The online magazine Slate announced last week that it will never again refer to the Washington's National Football League team, the Redskins, by its name.
The name, according to Slate, offends American Indians, and therefore should be dropped. And until such time, Slate will never mention it. It will become, in effect, the R-word.
The article, to its credit, acknowledged that the term "redskins" was not coined as a racist epithet:
"The word redskin has a relatively innocent history. As Smithsonian linguist Ives Goddard has shown, European settlers in the 18th century seem to have adopted the term from Native Americans, who used 'red skin' to describe themselves, and it was generally a descriptor, not an insult."
So, then, what's so bad about the name Redskins?
Slate Argument One: "Here's a quick thought experiment: Would any team, naming itself today, choose "Redskins" or adopt the team's Indian-head logo? Of course it wouldn't."
Response: There are many teams with names that wouldn't be adopted today. Who would name a team the "Red Sox," "White Sox," "Packers," "Dodgers," "Forty-Niners," "Steelers," or, for that matter, "Yankees?"
Slate Argument Two: "While the name Redskins is only a bit offensive, it's extremely tacky and dated -- like an old aunt who still talks about 'colored people.' ... "
Response: Since Slate dismisses the term "colored people" as "tacky and dated," why doesn't it call on the National Association for the Advancement of Colored People (the NAACP), to change its name?
Slate Argument Three: "Changing how you talk changes how you think. ... Replacing 'same-sex marriage' with 'marriage equality' helped make gay marriage a universal cause rather than a special pleading."
Response: It's nice to have at least one left-wing source acknowledge how the left changes language to promote its causes. When more and more people began to suspect that global warming was not about to bring an apocalypse, and that, at the very least, it is in a pause mode, the left changed the term to "climate change."
The "marriage equality" substitution for "same-sex marriage" is just one more example of dishonest manipulation of English.
Orwellian manipulation of language by the left would be reason enough to oppose dropping "Redskins," a nearly 80-year-old tradition venerated by millions.
Argument Four is the key argument, offered by the Atlantic, in its support of Slate:
Response: "Whether people 'should' be offended by it or not doesn't matter; the fact that some people (SET ITAL) are (END ITAL) offended by it does."
This is classic modern liberalism. It is why I have dubbed our age "The Age of Feelings."
In classic progressive fashion, the Atlantic writer commits two important errors.
First, it does matter "whether people 'should' feel offended." If we ceased using all arguments or descriptions because some people feel offended, we would cease using any arguments or descriptions. We should use the "reasonable person" test to determine what is offensive, not the "some people are offended" criterion.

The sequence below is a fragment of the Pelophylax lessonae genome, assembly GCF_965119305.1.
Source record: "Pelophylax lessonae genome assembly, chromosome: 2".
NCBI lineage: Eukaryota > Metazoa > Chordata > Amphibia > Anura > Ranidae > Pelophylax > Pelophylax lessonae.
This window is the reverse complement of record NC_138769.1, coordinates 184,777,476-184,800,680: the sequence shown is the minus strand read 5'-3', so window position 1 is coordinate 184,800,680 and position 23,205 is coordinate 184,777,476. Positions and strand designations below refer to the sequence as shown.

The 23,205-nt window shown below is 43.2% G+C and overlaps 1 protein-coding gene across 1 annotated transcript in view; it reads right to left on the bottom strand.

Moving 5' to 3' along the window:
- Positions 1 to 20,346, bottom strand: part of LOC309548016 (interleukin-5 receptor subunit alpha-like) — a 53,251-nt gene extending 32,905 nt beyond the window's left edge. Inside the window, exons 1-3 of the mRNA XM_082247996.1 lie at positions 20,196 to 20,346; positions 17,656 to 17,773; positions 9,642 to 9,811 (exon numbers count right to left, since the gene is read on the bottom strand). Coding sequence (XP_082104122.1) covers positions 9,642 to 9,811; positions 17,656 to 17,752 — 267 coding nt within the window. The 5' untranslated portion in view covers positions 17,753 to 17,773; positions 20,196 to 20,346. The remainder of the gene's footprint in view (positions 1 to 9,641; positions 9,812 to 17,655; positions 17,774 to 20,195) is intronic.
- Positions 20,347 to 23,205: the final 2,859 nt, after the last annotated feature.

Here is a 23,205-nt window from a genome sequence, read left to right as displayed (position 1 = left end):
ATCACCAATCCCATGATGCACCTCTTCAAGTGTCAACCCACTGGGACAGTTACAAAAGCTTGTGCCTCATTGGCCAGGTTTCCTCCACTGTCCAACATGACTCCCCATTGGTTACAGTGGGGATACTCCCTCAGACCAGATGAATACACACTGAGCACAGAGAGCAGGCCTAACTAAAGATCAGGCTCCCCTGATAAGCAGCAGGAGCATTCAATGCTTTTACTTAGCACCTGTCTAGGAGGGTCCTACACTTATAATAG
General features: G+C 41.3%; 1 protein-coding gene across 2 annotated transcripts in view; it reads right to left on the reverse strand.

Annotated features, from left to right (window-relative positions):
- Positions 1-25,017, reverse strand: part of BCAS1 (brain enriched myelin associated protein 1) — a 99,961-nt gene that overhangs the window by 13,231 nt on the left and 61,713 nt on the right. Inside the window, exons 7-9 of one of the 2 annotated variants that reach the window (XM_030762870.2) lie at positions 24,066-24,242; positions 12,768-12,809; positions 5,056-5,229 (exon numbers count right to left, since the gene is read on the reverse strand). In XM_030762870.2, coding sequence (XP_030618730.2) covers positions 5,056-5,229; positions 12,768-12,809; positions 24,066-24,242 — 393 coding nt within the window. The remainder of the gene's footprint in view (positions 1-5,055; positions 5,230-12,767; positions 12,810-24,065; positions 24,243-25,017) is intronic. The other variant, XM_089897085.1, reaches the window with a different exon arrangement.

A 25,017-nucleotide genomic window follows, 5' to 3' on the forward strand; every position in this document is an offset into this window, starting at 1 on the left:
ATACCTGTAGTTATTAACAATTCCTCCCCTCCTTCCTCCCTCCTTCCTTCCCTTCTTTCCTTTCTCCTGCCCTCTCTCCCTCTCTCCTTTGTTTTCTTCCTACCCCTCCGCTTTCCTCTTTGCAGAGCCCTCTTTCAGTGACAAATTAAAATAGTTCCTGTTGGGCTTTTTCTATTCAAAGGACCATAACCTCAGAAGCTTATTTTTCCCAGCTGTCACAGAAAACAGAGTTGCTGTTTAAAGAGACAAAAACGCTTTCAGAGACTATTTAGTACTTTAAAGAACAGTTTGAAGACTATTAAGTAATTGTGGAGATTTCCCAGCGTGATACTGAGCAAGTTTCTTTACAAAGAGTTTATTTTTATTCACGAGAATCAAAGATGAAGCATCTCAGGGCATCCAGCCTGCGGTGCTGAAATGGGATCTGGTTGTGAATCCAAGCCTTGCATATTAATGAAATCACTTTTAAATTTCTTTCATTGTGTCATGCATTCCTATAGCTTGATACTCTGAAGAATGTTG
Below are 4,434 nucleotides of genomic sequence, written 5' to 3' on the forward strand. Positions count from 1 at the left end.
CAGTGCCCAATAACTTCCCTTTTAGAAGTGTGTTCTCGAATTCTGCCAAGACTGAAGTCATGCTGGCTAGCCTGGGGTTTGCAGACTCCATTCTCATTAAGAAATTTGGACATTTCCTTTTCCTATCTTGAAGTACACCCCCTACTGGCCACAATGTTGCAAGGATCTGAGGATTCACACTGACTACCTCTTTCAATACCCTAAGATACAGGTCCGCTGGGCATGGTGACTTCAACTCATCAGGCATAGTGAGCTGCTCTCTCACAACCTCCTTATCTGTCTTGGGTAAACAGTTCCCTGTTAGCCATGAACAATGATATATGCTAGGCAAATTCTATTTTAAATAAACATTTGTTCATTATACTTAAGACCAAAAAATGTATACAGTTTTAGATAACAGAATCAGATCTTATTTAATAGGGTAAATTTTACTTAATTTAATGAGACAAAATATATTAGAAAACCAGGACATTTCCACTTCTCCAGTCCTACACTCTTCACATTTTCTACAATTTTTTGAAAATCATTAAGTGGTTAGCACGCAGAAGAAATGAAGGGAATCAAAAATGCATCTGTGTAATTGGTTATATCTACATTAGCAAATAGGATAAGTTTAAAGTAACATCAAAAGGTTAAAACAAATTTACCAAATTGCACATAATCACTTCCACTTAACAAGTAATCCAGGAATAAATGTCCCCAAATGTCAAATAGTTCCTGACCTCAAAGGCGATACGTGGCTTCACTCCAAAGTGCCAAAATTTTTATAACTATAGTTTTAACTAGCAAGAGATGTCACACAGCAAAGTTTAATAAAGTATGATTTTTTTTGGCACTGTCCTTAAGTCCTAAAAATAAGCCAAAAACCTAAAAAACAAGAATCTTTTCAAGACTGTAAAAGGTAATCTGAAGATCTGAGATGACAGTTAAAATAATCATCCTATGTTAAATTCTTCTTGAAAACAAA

On a recent broadcast of my radio show, I played excerpts of winning songs from the recent Eurovision Contest. One of them was from Hungary, and after I announced the Hungarian title, I jokingly translated it as "Let's invade Romania."
A man called up, and in unaccented English said he was of Hungarian stock and that I should apologize for offending him and Hungarians generally. I told him that his taking offense at a harmless joke was his problem, not what I said.
Teaching people to take offense is one of the left's black arts. Outside of sex and drugs, the left is pretty much joyless and it kills joy constantly. The war on the "Redskins" name is just the latest example.
Second, it is the left that specializes in offending: labeling the Tea Party racist, public cursing, displaying crucifixes in urine, and regularly calling Republicans evil (Paul Krugman, in his New York Times column last month, wrote that the Republican mindset "takes positive glee in inflicting further suffering on the already miserable." For such people to find the name "Redskins" offensive is a hoot.
The New Republic announced on Thursday that it would follow Slate's lead. And Mother Jones said on Friday it, too, will avoid using this R-word. They join The Washington City Paper, Washington online site DCist.com, the Kansas City Star and football writers at the Buffalo News and the Philadelphia Daily News. If the Redskins have any pride, they should not allow reporters from any of these publications into the Redskins locker room or give them free seats to any Redskins games.
The logo of the National Hockey League team, the Ottawa Senators, features a helmeted male senator of the Roman Empire. In the name of not offending the transgendered and of gender equality, the left will one day find that offensive, too; and demand that the logo feature a helmeted female as well.
That is one of many reasons to fight the left on changing Redskins name. The left never stops.